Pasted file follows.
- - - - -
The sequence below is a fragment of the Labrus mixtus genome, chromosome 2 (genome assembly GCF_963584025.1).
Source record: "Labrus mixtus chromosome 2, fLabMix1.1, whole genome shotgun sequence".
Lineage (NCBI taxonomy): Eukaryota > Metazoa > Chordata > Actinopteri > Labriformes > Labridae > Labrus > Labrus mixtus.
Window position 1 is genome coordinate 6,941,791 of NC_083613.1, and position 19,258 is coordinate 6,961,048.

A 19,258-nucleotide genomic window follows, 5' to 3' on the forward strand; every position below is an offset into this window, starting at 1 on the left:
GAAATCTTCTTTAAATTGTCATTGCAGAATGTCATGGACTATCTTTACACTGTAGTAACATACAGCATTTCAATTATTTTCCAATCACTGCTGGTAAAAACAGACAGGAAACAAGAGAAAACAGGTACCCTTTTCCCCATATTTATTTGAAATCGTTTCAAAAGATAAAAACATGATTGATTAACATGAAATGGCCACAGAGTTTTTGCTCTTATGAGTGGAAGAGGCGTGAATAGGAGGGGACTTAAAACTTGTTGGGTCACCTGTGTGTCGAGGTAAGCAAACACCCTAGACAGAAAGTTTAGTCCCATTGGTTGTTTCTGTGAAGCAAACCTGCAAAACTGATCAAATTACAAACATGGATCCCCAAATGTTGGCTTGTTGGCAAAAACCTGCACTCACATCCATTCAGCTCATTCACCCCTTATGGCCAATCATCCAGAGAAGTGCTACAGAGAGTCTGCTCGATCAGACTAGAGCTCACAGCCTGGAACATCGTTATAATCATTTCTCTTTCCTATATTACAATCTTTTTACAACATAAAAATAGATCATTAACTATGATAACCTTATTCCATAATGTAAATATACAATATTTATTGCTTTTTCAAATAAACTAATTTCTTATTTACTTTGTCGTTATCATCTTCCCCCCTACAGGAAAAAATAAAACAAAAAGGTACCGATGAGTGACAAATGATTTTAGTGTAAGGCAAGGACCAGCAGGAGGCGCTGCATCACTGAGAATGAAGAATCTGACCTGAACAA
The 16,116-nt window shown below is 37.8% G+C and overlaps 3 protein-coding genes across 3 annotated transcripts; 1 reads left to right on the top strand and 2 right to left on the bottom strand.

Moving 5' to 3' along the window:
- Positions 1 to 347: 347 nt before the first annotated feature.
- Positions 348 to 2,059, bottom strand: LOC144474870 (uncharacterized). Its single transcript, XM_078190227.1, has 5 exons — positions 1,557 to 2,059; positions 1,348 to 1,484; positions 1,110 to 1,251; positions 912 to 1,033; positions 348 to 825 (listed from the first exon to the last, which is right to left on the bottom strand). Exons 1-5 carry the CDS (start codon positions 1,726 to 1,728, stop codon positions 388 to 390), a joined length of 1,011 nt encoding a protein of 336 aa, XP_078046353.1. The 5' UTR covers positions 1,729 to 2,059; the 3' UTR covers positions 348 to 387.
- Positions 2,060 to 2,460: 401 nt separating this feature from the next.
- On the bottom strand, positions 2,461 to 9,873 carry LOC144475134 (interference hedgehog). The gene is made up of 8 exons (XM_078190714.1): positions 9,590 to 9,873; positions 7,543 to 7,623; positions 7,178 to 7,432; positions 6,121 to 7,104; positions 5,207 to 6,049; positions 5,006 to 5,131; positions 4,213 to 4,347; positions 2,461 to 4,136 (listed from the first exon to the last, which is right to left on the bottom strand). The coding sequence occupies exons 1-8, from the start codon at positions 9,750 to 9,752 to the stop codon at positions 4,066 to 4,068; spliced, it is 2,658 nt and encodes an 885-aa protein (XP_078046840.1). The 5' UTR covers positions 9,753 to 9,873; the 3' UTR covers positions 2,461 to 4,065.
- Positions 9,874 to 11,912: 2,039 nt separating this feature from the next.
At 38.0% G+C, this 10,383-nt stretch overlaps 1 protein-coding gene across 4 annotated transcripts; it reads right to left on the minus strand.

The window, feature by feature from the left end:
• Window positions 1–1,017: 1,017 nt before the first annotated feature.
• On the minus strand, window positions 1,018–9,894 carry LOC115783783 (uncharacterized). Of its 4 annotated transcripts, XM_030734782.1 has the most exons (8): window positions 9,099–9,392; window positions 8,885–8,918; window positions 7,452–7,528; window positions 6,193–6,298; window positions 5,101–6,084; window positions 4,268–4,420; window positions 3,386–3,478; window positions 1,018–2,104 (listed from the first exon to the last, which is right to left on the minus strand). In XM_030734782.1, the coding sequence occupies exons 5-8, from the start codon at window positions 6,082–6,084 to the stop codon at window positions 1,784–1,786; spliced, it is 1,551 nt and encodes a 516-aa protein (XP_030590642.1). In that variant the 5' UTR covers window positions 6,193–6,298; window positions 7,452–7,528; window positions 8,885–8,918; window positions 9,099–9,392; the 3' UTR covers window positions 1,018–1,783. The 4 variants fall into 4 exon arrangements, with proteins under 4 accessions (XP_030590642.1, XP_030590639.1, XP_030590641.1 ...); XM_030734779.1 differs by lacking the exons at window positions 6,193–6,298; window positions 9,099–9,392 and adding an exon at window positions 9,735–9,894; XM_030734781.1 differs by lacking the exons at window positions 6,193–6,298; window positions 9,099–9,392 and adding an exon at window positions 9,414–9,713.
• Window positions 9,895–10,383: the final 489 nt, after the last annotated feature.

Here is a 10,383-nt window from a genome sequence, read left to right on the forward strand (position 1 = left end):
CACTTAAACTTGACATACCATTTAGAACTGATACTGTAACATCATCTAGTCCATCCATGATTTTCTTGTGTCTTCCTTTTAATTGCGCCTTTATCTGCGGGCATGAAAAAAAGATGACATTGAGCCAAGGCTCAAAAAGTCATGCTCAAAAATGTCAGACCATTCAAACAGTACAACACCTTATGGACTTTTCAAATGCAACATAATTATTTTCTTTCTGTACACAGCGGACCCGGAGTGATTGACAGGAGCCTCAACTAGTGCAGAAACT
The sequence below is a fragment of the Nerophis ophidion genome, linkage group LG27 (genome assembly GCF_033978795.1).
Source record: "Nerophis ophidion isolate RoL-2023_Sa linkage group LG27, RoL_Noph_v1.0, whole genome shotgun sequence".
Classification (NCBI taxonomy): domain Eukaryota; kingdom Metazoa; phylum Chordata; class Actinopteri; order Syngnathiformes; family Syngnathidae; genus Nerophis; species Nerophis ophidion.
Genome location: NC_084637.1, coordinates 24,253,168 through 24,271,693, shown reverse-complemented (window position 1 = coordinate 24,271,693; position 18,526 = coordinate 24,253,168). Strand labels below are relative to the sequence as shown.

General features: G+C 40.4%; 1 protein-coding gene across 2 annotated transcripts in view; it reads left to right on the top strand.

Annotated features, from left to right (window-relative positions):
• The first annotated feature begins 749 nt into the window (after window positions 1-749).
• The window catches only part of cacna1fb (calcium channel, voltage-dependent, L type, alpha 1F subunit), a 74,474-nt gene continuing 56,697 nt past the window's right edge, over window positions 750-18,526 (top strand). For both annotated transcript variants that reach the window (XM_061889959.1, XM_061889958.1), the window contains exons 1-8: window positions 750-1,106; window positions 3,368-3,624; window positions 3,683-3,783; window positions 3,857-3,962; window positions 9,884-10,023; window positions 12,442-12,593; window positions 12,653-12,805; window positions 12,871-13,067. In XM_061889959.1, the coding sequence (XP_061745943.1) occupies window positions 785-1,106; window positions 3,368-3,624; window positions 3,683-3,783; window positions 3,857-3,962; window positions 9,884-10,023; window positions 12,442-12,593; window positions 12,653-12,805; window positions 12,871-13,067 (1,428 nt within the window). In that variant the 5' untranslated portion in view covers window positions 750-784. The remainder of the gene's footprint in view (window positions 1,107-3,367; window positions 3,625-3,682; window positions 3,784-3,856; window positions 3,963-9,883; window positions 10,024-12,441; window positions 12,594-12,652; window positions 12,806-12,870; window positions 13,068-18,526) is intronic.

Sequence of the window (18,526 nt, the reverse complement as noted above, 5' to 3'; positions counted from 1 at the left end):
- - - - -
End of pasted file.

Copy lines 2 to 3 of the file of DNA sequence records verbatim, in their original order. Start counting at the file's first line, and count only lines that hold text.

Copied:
Source record: "Labrus mixtus chromosome 2, fLabMix1.1, whole genome shotgun sequence".
Lineage (NCBI taxonomy): Eukaryota > Metazoa > Chordata > Actinopteri > Labriformes > Labridae > Labrus > Labrus mixtus.